Martin joined the physics department in 2007, where he teaches courses in optics, quantum mechanics and experimental physics, among others. A biophysicist, his scholarly interests focus on the mechanics and dynamics of cellular processes — transport, motility, division and signaling — that explain how life works. Originally from Denver, Colo., he earned a bachelor’s degree with honors in mathematics and physics at Pomona College and completed his Ph.D. in physics at the University of Texas.

Peter Thomas

Thomas joined Lawrence’s Russian Studies department in 2006 after teaching at St. Olaf College. Beyond teaching Russian, Thomas also leads classes in 20th-century Russian literature, especially the works of Valdimir Nabokov. Additionally, his scholarly interests include Russian poetry, translation and contemporary composers. He attended Northwestern University, where he earned his bachelor’s degree in comparative literature and his master’s and doctoral degrees in Russian literature.

David Gerard

A specialist in risk regulation and public policy, Gerard joined the Lawrence economics department in 2009 after eight years at Carnegie Mellon University, where he was the executive director of the Center for the Study & Improvement of Regulation. He has helped develop a pair of interactive websites that allow users to explore various dimensions of fatality risks — TrafficSTATS and Death Risk Rankings. Named a National Endowment for the Humanities Summer Scholar in 2010, that same year he was appointed to a National Academy of Sciences panel that was investigating unintended acceleration in vehicles.  He earned his bachelor’s degree at Grinnell College and his master’s and Ph.D. at the University of Illinois.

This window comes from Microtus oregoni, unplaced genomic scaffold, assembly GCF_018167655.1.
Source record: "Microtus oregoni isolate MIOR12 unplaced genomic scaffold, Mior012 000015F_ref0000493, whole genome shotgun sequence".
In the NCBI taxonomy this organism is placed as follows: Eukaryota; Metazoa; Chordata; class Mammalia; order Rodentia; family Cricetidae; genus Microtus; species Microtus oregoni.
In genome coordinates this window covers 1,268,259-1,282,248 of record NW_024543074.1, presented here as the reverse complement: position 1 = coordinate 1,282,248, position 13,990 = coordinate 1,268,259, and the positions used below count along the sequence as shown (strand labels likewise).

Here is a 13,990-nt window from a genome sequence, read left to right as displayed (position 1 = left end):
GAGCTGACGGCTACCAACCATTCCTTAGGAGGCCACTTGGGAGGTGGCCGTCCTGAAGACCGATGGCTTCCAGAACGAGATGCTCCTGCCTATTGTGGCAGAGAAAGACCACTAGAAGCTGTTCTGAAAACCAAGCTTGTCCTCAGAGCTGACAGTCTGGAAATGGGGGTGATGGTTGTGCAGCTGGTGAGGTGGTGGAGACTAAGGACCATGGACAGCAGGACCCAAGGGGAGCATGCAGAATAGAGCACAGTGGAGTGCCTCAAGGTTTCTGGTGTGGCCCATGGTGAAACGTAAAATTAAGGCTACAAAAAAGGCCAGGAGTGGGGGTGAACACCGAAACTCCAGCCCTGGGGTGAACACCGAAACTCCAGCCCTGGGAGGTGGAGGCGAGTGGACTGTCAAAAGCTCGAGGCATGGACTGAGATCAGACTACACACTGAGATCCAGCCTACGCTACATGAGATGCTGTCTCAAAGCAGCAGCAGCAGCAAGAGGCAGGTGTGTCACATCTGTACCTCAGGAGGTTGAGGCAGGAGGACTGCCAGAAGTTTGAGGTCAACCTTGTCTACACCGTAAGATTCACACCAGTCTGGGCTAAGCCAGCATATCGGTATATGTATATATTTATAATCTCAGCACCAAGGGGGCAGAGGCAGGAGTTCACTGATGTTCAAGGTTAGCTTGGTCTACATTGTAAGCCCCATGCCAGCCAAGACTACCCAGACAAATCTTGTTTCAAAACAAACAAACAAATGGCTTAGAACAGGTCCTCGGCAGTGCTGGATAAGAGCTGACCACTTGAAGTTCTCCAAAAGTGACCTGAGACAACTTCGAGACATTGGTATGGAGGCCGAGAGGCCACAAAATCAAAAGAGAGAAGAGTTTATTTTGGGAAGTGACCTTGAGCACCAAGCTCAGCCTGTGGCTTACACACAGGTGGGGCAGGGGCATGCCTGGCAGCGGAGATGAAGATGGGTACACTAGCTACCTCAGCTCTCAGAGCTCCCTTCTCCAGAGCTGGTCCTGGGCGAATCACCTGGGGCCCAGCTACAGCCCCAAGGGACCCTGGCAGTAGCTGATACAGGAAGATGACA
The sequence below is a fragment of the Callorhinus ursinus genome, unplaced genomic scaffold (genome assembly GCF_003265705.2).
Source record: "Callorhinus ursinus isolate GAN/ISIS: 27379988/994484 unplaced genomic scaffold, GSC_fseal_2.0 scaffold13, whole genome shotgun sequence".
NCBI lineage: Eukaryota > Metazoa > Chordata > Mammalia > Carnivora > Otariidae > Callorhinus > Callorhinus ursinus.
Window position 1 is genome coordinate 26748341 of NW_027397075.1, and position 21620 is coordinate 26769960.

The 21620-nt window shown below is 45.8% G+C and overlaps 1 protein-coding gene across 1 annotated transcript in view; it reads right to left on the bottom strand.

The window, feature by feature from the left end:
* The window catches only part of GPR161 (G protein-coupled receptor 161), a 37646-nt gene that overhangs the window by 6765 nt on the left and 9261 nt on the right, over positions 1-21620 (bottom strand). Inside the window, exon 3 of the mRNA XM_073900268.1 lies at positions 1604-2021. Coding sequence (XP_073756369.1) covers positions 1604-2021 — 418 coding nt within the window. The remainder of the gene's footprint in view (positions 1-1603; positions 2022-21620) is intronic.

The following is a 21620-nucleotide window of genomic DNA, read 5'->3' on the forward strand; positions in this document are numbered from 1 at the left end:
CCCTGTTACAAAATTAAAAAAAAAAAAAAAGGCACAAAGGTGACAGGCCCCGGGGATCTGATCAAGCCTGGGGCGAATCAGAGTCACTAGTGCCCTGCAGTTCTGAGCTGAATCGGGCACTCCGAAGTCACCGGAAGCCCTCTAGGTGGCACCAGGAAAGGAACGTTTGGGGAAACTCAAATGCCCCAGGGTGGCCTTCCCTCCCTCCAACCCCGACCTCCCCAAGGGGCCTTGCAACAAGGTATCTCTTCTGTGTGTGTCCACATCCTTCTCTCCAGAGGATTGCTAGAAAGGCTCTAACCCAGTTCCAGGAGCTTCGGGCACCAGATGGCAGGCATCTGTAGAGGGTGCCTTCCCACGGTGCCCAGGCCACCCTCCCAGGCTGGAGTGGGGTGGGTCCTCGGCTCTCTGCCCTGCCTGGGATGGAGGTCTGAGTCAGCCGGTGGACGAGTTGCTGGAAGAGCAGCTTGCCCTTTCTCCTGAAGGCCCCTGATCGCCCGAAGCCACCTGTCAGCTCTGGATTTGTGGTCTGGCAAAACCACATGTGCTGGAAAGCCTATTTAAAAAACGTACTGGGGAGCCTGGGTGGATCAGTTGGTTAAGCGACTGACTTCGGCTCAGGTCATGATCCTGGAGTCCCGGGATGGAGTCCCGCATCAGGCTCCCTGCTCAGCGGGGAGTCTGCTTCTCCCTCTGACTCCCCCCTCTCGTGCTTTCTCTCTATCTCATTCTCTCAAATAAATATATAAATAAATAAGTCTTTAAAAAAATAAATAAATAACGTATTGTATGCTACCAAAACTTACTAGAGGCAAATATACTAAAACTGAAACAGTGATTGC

About Lawrence University
Founded in 1847, Lawrence University uniquely integrates a college of liberal arts and sciences with a nationally recognized conservatory of music, both devoted exclusively to undergraduate education. It was selected for inclusion in the Fiske Guide to Colleges 2013 and the book “Colleges That Change Lives: 40 Schools That Will Change the Way You Think About College.” Individualized learning, the development of multiple interests and community engagement are central to the Lawrence experience. Lawrence draws its 1,500 students from nearly every state and more than 50 countries. Follow Lawrence on Facebook.

 

Economist David Gerard Addresses Corporate Responsibility in Lawrence Colloquium, Grinnell Symposium

Lawrence University Associate Professor of Economics David Gerard will be among the invited guest speakers at a symposium Feb. 12-14 on sustainability and corporate social responsibility at Grinnell College, his undergraduate alma mater.

David Gerard

Gerard presents “The Capitalists’ Cooperative: Economics of Organization and its Implications of Corporate Social Responsibility” on the second evening of the symposium.